2. Thanks for this. I hadn't seen Rackham Vale, and am a big Rackham fan. His style immediately conjures fond memories of browsing the prints outside the used/rare bookshops on Cecil Court in London.

    Your "Where do we go next?" is a really interesting question. Big, big picture? *adjusts prognostication hat* I think AI/machine intelligence will radically transform aspects of the RPG experience well within the decade (along with everything else). It's hardly a stretch to imagine the "supplement of RPG tables" being rendered obsolete, for starters. I'm a little surprised, given the Venn union of RPG players and AI nerds, that this isn't further along.

    Technofuturism aside, in terms of actual human output I'm hoping for a syncretism of the hardcore OSR's high expectations for content quality, with the open-mindedness and engagement of e.g. Critical Role. A lot of non-OSR indie RPG stuff is extremely lightweight and under-cooked. I firmly believe that creative work can be both superlative and accessible, but IMO I don't think there's an RPG example of that, yet. A man can dream.

    TLDR: Where's my RPG Middlemarch?

    1. Interesting to read what you say about AI/Machine Intelligence. I am planning a project which utilises some random content, generated by a twitterbot I wrote. The bot is fairly procedural, just relies on a lot of random decisions, but yesterday a friend suggested that I use GPT-2 instead, and... I'm very interested, probably going to go down that route now.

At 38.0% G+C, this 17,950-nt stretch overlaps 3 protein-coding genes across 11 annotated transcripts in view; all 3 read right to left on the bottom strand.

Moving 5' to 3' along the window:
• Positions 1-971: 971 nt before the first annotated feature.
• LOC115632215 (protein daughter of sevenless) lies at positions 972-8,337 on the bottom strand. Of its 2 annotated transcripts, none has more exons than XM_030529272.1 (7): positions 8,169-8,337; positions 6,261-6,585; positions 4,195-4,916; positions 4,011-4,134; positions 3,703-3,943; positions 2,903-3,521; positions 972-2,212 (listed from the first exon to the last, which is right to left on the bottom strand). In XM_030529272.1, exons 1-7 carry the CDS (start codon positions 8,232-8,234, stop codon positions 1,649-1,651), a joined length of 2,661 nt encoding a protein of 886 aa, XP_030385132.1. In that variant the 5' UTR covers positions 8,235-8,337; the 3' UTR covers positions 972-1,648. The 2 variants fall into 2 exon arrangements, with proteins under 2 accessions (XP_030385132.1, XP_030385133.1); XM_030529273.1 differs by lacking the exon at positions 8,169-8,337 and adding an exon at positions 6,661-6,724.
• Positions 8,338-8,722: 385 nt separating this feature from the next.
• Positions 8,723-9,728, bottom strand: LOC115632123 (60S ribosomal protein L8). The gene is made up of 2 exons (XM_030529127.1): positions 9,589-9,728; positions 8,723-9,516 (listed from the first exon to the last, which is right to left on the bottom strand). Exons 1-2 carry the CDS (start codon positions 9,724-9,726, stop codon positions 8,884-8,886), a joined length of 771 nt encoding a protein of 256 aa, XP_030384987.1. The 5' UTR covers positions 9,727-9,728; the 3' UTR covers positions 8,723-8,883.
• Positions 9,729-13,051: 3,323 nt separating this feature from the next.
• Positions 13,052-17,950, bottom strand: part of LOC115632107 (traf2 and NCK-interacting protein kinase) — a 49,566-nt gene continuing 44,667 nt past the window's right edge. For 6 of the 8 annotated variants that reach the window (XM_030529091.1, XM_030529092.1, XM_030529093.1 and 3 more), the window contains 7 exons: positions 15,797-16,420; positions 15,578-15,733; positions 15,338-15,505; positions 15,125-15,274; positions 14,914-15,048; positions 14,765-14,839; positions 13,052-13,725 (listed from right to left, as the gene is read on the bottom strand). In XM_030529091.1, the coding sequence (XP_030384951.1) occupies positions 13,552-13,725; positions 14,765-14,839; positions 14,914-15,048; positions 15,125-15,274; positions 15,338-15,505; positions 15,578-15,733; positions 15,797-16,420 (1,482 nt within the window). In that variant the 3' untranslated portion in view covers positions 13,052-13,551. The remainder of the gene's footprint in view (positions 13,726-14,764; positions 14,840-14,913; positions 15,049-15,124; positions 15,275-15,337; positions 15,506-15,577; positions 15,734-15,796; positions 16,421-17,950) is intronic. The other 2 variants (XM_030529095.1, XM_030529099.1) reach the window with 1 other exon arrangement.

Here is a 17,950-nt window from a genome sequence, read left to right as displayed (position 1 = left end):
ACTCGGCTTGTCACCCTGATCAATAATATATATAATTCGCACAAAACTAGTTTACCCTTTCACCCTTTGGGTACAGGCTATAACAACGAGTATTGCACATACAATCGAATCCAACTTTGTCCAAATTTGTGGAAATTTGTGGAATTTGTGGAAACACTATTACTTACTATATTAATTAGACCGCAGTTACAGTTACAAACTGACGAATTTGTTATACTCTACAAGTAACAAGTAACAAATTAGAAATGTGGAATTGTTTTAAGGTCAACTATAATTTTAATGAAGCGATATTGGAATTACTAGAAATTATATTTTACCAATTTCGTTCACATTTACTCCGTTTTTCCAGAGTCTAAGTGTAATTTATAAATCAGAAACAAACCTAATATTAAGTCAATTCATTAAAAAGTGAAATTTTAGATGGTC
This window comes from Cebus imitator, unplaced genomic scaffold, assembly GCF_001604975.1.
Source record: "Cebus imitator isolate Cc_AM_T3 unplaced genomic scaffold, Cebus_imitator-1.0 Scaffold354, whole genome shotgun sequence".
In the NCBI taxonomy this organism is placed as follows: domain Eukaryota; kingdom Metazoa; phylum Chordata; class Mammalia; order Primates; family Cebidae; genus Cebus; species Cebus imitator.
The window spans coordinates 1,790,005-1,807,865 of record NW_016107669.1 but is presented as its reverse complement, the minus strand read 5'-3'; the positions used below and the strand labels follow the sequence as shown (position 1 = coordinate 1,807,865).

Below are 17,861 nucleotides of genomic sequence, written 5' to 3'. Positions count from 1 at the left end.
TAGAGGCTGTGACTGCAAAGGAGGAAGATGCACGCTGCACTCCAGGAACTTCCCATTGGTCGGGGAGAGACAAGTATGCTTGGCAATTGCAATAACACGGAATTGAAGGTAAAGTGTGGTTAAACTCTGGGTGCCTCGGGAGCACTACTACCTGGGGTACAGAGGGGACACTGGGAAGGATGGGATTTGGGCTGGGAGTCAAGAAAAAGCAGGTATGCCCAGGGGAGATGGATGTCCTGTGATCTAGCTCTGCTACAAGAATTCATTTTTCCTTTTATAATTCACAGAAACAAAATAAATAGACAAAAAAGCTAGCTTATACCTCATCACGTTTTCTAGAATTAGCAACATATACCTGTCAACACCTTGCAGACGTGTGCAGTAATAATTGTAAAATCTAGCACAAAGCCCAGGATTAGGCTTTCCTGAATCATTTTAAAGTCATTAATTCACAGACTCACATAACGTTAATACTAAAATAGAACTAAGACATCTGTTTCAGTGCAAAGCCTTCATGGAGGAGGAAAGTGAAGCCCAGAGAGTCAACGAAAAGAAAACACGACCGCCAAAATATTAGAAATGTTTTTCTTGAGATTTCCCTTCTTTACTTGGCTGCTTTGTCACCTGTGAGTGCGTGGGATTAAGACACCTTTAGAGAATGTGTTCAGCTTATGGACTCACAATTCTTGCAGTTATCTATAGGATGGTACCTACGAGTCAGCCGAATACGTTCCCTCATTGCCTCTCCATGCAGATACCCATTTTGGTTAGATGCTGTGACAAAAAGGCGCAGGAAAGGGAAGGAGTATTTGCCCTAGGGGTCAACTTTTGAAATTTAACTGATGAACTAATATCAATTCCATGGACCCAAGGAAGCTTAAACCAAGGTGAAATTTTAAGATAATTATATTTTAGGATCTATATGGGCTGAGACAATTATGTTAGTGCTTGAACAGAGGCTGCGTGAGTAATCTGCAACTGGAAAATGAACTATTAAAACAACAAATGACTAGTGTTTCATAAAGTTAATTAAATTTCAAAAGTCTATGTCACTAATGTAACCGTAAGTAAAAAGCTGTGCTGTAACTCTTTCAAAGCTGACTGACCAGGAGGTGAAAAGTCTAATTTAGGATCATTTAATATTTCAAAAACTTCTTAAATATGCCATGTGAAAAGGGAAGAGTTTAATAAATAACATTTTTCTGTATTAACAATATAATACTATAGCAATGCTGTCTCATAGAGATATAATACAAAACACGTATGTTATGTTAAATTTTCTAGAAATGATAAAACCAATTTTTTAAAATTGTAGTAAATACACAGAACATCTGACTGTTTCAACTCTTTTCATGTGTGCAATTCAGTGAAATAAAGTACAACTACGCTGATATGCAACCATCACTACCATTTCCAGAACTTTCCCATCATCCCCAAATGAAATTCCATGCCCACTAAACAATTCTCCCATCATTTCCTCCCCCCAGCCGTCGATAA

2. If nothing else, training GPT-2 et al can quickly produce some wacky hooks and ideas. I think that's the leap from big random generators to machine learning. The random generator's output is bounded by your inputs, but AI's isn't (or at least isn't in the same way).

  3. It’s easier to perfect the flintlock than to invent the percussion lock. My own guess is that a leap forward will be made by a group who has managed to extract something meaningful from post-1984 fantastic literature (Appendix Z) and is willing to purge the Gygax/Arneson legacy.


  4. I also hadn't heard of this, it does sound very interesting. Having been delving into public domain art a lot recently, it's struck me how suitable much of Rackham's art is for the kind of fairytale fantasy setting I'm mostly writing for.

    If I were to pick and artist to give a similar treatment, I would love to do something with the work of Sidney Sime. I actually a book I wrote as a kid full of stats for the creatures in Sime's Bogey Beasts (one of my favourite books in the world). The Snide in particular is a textbook high level D&D monster. And Sime's illustrations are so beautiful, right up there with Rackham's. There is something about that late 19th/early 20th century style of illustration which seems to me so well suited to fae fantasy gaming.